There is a lot of bubble talk at the moment. A fellow scholar of market bubbles, Jeremy Grantham, begins his new outlook: “The long, long bull market since 2009 has finally matured into a fully-fledged epic bubble.”
When Mr Grantham speaks we ought to listen, as he is a great student of the history of bubbles and has a good track record in predicting the moments when they burst.
I think Jeremy may be right but, as he concedes, the market could run a lot further. The Heiligenberg Index is my own proprietary bubble gauge, based on indicators I have gathered over my 30-year career. The index is designed to give us an early warning when a bubble is occurring in equity markets.
My latest update, portrayed in the chart below, shows that the probability the market is forming a bubble has indeed been rising. In fact, it is now the highest it has been since 2008.
What has led the index higher? I would highlight a few recent trends.
First, we have seen an increase in capital raising through IPOs and SPACs. Quite a few of these IPOs and SPACs echo the tech bubble of the late 1990s, when newly listed stocks had unbelievable returns in their first days on the public market.
A second and related point is that the involvement of US retail investors is going through the roof! For instance, two of the largest trading days by share volume of all time in the US occurred in the past two weeks. According to Goldman Sachs, volumes executed on the broker-operated venues favoured by retail investors in December exceeded that of the NYSE for the first time on record.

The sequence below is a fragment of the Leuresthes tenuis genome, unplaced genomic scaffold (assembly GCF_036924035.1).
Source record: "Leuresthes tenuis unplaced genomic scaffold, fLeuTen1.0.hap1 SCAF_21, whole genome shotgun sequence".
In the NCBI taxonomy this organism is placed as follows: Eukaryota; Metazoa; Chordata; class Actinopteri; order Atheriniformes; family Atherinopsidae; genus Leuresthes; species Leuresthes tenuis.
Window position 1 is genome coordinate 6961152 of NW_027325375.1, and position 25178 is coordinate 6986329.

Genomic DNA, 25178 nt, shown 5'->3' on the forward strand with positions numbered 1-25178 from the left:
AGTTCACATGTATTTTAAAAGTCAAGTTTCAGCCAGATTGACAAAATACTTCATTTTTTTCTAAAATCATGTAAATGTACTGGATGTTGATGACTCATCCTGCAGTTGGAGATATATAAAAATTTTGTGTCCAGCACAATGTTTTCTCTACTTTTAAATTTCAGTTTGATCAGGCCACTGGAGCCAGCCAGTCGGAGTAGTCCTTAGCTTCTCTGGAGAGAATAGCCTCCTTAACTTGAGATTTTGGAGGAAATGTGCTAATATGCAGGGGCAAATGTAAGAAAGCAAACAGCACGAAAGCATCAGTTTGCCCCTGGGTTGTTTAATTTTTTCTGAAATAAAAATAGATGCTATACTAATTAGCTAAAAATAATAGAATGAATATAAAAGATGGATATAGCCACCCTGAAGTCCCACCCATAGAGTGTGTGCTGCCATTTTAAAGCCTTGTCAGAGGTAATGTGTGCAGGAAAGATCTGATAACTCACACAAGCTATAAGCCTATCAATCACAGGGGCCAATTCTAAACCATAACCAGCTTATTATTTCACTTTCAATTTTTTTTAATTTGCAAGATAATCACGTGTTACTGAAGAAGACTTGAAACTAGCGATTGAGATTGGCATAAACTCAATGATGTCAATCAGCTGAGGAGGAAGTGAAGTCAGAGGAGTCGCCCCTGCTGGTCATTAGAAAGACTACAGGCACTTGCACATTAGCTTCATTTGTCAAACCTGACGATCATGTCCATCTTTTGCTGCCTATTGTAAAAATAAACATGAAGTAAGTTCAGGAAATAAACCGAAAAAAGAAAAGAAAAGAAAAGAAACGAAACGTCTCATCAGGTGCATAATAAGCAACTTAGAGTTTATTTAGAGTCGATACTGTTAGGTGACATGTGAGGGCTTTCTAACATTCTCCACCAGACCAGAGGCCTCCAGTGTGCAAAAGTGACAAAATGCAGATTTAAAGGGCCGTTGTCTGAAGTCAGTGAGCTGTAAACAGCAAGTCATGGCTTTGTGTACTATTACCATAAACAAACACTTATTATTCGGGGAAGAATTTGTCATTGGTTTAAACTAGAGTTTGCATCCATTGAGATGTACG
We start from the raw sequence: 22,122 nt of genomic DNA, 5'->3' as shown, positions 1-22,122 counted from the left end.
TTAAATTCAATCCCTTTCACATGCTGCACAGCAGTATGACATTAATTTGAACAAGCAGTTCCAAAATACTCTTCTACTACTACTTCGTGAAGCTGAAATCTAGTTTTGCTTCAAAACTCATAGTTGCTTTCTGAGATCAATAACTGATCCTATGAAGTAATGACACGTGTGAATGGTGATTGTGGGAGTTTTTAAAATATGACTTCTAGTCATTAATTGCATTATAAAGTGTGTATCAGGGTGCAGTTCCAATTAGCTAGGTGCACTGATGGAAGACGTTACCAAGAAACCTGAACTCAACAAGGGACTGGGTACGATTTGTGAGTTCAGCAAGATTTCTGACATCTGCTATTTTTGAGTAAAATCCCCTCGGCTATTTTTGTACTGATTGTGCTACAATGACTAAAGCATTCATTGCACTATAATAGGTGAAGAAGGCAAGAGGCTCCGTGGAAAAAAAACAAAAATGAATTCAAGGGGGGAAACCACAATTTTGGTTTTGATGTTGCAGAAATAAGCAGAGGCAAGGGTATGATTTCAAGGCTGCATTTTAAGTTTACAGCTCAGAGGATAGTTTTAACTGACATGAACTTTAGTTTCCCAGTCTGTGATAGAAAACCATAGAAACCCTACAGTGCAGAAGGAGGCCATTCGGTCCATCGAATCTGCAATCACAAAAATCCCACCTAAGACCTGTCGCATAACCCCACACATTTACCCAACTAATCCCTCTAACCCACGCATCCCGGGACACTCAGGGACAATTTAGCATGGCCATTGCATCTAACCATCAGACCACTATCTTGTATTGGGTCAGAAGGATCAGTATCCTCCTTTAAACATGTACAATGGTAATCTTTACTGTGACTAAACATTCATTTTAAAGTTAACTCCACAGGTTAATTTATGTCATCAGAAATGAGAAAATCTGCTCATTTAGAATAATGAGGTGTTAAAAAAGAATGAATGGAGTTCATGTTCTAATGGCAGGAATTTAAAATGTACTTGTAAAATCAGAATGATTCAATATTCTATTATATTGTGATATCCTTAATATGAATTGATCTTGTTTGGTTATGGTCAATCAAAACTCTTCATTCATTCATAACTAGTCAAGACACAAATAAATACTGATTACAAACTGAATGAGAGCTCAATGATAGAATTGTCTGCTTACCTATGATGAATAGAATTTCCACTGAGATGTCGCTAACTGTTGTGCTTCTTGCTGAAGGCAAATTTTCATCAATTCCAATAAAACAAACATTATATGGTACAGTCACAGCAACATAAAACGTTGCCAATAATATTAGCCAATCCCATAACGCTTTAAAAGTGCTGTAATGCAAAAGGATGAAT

For better or for burst?
There are clearly two sides to this debate: the market is definitely reminiscent of a bubble forming, but it could easily still get much stronger from here. So with all due respect to Mr Grantham, I think he is premature in calling a bubble right now.
We are just emerging from the COVID-driven economic recession. This means many macroeconomic indicators have improved, output gaps are wide and monetary policy is extremely accommodative.
Though this environment can be a good one for breeding bubbles, I believe it is too early to position portfolios for a burst. There is plenty of money on the sidelines invested in deposits and money-market funds, the consumer savings rate is high, there is spare capacity to be absorbed, and yet another fiscal package is on the horizon. So there is plenty of firepower left and no real catalyst to stop it.
What does this mean for markets? My own thoughts: small-caps should outperform large-caps (which is already happening); it is bullish for technology and other themes popular with retail investors; it is, all else equal, bullish for the US over Europe as this retail effect is mainly visible in America; and equity volatility should remain elevated as there is a structural retail bid for call options.